National Library of Australia
I adore this series! In Heritage Heroes, Reeder not only takes her readers on adventures but provides rich fodder for hunters of history. Each volume has explored the (often unknown) achievements of young Australian people of the past in a fictionalised narrative which is lavishly interspersed with reproduced primary documents and photographs, ephemera, information on related topics such as animals, significant events and people and more.
Each volume is so sublimely presented that it becomes a tactile delight and the joy is not just in the reading but in the holding in one’s hands.
In this latest, the fifth, we are treated to the discovery of opals at what is now Coober Pedy by 14 year old Will Hutchison who accompanied his father, two other men and six camels on an expedition into outback South Australia in a time of pretty basic equipment and the dangers of extreme drought.
When Will decides to go with his father on the trip for the New Colorado Prospecting Syndicate he has no idea what dangers and hardships lay ahead. Their determination to find gold is undaunted by these although Will struggles to stay positive. Just when the situation appears to be at its most dire and unsuccessful with the company resolved to return to Adelaide, it is Will who literally stumbles onto the Stuart Range opal field which remains one of the most valuable in Australia and certainly a location which is totally unique with so many of the dwellings being underground.
With the addition of ‘what happened next’ information, biographical notes, glossary and references for exploring further some of the many related topics this is treasure worth the delving.
What a marvellous new addition to this award-winning series this is. Highly recommended for readers from Upper Primary to Secondary not to mention any adults interested in Australian history.
Many of you will be familiar with Juliet’s recent picture book, Grace’s Mystery Seed, which has been widely praised and garnered considerable accolades – and rightly so.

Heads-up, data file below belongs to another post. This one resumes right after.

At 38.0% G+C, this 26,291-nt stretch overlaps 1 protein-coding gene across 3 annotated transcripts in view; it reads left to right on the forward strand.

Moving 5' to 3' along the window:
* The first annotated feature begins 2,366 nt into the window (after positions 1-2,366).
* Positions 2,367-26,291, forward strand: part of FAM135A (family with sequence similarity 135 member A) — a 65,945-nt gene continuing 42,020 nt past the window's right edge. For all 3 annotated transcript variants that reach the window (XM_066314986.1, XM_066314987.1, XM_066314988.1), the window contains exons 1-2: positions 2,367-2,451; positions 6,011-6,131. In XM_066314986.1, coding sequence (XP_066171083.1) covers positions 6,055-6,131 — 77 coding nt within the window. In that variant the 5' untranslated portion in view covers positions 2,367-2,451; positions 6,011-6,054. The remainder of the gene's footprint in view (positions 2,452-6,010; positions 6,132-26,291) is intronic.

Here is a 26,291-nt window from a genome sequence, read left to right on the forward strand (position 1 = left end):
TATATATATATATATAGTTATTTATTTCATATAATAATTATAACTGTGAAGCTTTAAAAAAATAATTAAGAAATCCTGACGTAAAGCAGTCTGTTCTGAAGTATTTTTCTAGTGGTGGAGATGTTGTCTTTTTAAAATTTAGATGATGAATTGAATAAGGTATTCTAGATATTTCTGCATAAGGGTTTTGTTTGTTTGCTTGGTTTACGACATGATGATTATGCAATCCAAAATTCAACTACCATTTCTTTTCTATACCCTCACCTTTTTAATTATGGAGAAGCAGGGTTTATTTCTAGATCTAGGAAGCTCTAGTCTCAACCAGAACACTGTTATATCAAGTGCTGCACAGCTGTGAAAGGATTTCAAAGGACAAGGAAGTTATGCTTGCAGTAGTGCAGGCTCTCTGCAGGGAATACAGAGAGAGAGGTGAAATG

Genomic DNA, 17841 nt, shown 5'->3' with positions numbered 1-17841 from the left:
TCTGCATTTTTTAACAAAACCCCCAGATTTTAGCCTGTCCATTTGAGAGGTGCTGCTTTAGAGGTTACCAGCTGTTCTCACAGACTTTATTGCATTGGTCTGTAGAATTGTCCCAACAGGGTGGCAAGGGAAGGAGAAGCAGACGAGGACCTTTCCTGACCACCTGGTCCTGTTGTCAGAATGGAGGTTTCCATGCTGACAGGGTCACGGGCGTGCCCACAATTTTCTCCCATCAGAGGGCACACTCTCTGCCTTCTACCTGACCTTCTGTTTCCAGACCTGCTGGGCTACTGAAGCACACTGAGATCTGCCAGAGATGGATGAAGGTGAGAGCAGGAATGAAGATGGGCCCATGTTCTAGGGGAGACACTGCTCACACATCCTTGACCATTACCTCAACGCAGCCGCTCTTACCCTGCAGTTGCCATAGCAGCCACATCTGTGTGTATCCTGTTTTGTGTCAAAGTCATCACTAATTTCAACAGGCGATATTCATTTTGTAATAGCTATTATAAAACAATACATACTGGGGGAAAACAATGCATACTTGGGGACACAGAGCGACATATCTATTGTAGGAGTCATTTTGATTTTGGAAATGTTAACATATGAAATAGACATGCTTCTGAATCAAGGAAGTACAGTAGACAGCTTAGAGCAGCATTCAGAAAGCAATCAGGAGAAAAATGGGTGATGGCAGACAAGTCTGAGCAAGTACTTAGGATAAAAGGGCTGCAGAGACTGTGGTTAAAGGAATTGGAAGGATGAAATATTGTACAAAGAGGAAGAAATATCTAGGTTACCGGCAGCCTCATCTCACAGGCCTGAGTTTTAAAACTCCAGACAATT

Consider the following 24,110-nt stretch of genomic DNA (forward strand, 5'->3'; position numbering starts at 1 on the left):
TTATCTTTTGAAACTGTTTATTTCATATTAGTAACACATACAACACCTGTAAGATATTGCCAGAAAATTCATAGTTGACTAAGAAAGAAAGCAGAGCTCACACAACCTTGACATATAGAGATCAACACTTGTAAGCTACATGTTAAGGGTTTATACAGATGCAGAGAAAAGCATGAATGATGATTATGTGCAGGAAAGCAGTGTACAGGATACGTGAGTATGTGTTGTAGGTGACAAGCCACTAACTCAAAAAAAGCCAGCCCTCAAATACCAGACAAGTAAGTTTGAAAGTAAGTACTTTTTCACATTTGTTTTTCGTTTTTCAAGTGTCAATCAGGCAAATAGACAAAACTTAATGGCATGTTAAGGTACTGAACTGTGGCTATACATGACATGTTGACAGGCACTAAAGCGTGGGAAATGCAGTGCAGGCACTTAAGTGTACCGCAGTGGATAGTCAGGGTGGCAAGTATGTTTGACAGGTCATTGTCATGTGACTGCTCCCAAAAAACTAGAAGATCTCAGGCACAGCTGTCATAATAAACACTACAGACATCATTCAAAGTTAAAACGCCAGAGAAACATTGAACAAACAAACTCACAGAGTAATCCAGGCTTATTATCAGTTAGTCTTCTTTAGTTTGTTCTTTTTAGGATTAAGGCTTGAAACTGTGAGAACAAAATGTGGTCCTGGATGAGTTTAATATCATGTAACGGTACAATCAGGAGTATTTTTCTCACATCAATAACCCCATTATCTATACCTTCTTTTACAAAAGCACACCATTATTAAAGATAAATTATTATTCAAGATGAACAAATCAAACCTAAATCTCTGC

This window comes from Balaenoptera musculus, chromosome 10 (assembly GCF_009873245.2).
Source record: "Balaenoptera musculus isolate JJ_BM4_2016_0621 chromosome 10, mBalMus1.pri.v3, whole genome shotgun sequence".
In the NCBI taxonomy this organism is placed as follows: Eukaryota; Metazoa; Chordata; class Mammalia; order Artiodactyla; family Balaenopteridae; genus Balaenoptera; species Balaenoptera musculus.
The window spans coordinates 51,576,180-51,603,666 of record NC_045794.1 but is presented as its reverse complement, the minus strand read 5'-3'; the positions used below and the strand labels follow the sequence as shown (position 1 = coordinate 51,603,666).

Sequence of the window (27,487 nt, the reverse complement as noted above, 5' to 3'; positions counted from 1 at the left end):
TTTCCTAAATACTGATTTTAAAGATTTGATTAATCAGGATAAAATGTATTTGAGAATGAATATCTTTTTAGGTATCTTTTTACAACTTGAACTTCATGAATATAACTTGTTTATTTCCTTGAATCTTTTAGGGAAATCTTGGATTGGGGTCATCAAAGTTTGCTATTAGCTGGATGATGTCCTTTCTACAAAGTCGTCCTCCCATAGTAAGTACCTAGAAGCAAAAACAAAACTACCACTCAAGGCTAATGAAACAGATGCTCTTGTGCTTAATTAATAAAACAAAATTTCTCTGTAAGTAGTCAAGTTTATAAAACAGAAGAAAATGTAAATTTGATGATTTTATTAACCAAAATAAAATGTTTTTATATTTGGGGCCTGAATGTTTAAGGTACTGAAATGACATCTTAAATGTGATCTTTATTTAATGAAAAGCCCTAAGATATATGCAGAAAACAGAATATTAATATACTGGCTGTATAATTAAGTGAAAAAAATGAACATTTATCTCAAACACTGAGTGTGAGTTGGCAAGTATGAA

However you may not be so well acquainted with her earlier novels which have also been positively received. Outback Wonder is Juliet’s third novel and eminently suitable for your readers who are embarking on their exploration of YA fiction – particularly if they prefer a novel without the overt or possibly contentious aspects of some.
Hannah is approaching her final year at school but is weighed down by the emotional upset caused by her parents’ separation. She is so depressed by this she feels she cannot even confide in her friends. Her father who had been unable to find work for some time, causing much of the reason behind the marriage breakdown, has finally found a job he loves – out in the Flinders Ranges. The outback is so foreign a concept to Hannah that she cannot comprehend why anyone would want to go there and when her dad sends an email inviting her to visit during the holidays, she is beset with conflicting feelings. Though she misses her father terribly she has less than zero desire to visit the remote location and can only think of flies, snakes and endless desert landscapes – not to mention no friends, holiday outings, shops and cinemas.
Yet, when she arrives it doesn’t take long for her to become swept up in the unusual surroundings, the quirky characters and the unexpected delights which include opals and a certain good-looking young pilot named Sam. Along the way there is a wealth of description and vicarious observation of this stunning part of Australia.
During her stay Hannah is able to come to terms to some extent with the dilemma she has faced and with Sam’s help begins to reconcile her resentment of her personal situation, and accompanying turmoil, with the reality that her parents have parted for their own reasons.
For your girls aged from around 13 upwards who are looking for a novel that combines adventure, travel and romance this is a perfect choice. I can say only one particular point jarred with me which was within a reference to a photograph with koalas and the mention that Hannah was holding ‘the bear’ – oops!
Apart from that blip this would be a welcome addition to your shelves and a glimpse into a landscape that most likely will be unfamiliar to your readers but with a character with whom they can completely empathise.
You may also enjoy this blog post in conversation with Juliet.